William Burroughs and Cigarettes


“Everything counts in small amounts. Everything, everything. Everything, everything. All the minutiae matters. El hombre invisible comes into focus only if you shift through enough details. It has always struck me that Ted Berrigan drank Pepsi, not Coke. He is emphatic on this point. It is one of the ten things he did every day along with eat lunch and make noises. You can tell a lot about a man in observing what he drinks. An alternative to Coca-Cola, Pepsi sales first rose during the Great Depression when marketed as a drink for the price conscious. ‘Twice as much for a nickel, too.’ Drinking Pepsi was a sign of class, economically speaking. In the 1940s, it became a sign of race as well when Pepsi began inroads into the ‘Negro market,’ selling specifically to the previously neglected African American consumer. Coca-Cola was viewed as racist as the company, based in Atlanta, refused to hire African American executives and its chairman had ties to white supremacy. Pepsi sales rose dramatically and Pepsi became associated with African American drinkers. So much so there was a backlash within the company and the president was on record as saying, ‘We don’t want it to become known as a nigger drink.’ In the 1960s, when Berrigan championed Pepsi, the marketing department shifted its focus to the youth market. ‘Now it’s Pepsi for those who think young.’ ‘Come alive, you’re the Pepsi Generation’ Such were the slogans of Pepsi until the Summer of Love. Maybe Berrigan drank Pepsi for its taste alone, but there was also a progressive and countercultural history associated with the soft drink in opposition to Coke that might have appealed to his social and political tastes as well. Burroughs’ favorite drink was vodka and coke. Maybe somebody out there can confirm, but it seems to me that he did not use Pepsi as a mixer. Coca-Cola was mother’s milk after all. Laura Lee arranged flowers on the Coca-Cola dime and given the company’s policies throughout Burroughs’ youth it is the type of corporation that Ivy Lee would have done PR for.  …”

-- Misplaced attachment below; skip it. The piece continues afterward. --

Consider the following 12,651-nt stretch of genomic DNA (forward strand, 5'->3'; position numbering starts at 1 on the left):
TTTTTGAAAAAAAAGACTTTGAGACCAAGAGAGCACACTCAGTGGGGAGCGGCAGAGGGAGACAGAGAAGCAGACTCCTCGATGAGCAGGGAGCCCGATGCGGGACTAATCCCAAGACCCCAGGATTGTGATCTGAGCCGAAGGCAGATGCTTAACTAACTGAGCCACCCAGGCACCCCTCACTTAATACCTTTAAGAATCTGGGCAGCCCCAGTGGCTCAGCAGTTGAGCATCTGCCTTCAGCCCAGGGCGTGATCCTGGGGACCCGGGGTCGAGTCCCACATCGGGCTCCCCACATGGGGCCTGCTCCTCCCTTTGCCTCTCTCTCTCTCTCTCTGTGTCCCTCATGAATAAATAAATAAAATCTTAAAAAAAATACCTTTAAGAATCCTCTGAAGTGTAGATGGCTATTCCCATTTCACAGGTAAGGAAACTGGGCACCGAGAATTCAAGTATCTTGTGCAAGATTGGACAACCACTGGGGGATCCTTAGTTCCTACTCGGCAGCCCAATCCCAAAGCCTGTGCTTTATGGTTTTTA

Reality Studio

About 1960s: Days of Rage

Bill Davis - 1960s: Days of Rage
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